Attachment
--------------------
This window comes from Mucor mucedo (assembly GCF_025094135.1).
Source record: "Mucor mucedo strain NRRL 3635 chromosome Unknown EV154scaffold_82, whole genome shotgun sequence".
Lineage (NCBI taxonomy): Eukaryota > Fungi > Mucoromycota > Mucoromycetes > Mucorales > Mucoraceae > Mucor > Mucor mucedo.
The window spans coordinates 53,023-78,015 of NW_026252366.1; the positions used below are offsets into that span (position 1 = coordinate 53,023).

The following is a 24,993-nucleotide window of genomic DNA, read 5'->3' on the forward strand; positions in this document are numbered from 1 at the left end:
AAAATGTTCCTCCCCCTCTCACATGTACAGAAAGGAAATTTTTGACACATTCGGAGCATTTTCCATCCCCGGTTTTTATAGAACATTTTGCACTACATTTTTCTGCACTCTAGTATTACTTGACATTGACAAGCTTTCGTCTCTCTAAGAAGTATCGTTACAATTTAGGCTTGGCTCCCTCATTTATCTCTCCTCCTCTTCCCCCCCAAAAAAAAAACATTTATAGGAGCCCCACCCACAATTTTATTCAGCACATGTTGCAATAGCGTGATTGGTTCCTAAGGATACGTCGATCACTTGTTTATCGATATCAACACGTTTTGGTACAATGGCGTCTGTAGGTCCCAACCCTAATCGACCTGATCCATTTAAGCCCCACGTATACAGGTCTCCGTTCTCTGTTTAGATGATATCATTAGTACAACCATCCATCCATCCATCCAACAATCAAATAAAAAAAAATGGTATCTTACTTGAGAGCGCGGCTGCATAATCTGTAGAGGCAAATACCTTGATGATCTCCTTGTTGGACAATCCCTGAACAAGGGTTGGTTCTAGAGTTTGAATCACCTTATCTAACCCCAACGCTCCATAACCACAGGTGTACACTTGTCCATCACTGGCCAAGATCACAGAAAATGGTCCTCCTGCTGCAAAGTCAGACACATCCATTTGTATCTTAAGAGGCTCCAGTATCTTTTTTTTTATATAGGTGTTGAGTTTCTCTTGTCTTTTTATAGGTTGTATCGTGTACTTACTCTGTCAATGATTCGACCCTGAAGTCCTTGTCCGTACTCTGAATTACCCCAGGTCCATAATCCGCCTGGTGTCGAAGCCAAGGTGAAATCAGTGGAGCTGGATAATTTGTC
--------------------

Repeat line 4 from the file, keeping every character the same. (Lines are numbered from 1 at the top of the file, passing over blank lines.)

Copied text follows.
The window spans coordinates 53,023-78,015 of NW_026252366.1; the positions used below are offsets into that span (position 1 = coordinate 53,023).